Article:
Royal Botanic Garden Edinburgh Alpine House opens
by Drucilla James
A new Alpine House containing a spectacular living wall has opened to the public at the Royal Botanic Garden Edinburgh.
The building, which cost almost £200,000, is intended to showcase the modern technique of growing alpine plants in the naturalistic setting of tufa.
“Our existing Alpine House was built in 1975 and demonstrates the traditional way of growing plants in clay pots”, said Alpines Supervisor John Mitchell. “Now, we have an opportunity to show how alpine growing techniques have evolved in the last 30 years.
“The tufa forms a natural rock face for the plants to grow in, rather than traditional pots, and is proven to significantly improve the quality and survivability of plant material. This will allow us to grow a wider range of species that are in decline in habitats around the world,” he added.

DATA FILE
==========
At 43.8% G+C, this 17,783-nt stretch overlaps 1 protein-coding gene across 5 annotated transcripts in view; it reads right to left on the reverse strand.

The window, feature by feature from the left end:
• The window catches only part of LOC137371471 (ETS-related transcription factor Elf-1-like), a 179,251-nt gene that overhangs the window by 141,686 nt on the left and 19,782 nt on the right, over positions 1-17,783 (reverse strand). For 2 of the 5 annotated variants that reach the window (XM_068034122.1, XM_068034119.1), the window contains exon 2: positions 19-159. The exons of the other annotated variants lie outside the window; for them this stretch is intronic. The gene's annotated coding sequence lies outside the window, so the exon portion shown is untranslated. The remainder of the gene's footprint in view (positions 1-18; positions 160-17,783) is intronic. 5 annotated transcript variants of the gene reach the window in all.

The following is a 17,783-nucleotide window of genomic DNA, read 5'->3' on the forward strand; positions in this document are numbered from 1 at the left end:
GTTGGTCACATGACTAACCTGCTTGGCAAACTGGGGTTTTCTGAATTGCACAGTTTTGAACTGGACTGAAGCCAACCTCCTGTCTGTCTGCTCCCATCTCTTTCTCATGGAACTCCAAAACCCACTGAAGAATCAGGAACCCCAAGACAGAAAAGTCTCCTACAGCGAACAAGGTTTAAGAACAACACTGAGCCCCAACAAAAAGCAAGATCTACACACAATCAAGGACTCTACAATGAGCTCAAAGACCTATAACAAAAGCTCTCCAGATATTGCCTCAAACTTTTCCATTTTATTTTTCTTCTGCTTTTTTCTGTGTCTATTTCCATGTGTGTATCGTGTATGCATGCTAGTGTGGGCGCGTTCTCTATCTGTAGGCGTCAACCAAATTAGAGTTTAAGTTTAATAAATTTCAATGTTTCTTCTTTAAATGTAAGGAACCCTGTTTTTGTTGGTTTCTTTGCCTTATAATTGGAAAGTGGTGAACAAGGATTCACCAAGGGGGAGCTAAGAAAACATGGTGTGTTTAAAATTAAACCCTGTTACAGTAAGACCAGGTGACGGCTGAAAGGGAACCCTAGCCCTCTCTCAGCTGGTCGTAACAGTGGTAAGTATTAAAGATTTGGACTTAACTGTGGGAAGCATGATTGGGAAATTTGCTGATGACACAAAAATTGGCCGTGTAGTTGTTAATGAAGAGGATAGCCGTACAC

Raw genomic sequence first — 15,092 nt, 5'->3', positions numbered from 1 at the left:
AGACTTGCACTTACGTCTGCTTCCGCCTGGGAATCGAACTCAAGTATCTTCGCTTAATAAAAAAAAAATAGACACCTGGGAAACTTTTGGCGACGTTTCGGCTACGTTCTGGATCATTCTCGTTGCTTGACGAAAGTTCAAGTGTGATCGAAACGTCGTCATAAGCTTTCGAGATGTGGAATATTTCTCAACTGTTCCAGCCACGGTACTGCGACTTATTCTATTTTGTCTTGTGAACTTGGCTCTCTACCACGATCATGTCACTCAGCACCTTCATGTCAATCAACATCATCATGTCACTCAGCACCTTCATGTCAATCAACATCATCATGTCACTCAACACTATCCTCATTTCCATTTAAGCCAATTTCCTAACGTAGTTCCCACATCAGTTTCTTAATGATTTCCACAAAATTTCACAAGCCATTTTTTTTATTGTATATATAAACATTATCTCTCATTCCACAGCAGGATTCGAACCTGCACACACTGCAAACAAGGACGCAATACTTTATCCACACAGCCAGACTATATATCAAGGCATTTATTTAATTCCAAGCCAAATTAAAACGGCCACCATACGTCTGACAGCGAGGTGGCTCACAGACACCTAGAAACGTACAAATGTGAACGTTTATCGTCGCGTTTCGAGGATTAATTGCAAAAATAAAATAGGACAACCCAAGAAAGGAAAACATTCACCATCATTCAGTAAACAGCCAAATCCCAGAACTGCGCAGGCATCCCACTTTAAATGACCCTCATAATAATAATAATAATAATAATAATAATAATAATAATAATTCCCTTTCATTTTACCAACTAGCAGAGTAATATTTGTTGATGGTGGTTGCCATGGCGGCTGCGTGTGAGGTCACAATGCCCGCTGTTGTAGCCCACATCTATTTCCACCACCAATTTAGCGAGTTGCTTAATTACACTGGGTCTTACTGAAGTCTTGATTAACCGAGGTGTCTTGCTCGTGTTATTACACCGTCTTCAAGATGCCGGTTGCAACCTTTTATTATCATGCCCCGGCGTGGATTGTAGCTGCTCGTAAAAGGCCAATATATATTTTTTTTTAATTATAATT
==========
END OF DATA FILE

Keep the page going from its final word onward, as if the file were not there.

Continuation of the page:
For 140 years the Royal Botanic Garden Edinburgh has pioneered the growing of wild-collected alpines but space restrictions have meant the vast majority of the garden’s collection has never before been on public display.
Alpines are particularly important to the scientific and conservation work of the RBGE as they can be indicators of global warming-induced change.
The tufa used in the new alpine house has been recycled from a road building project in Southern Germany, with plants being inserted into bore holes drilled into the soft rock. The living wall is intended to develop over time as more specimens are added and become established.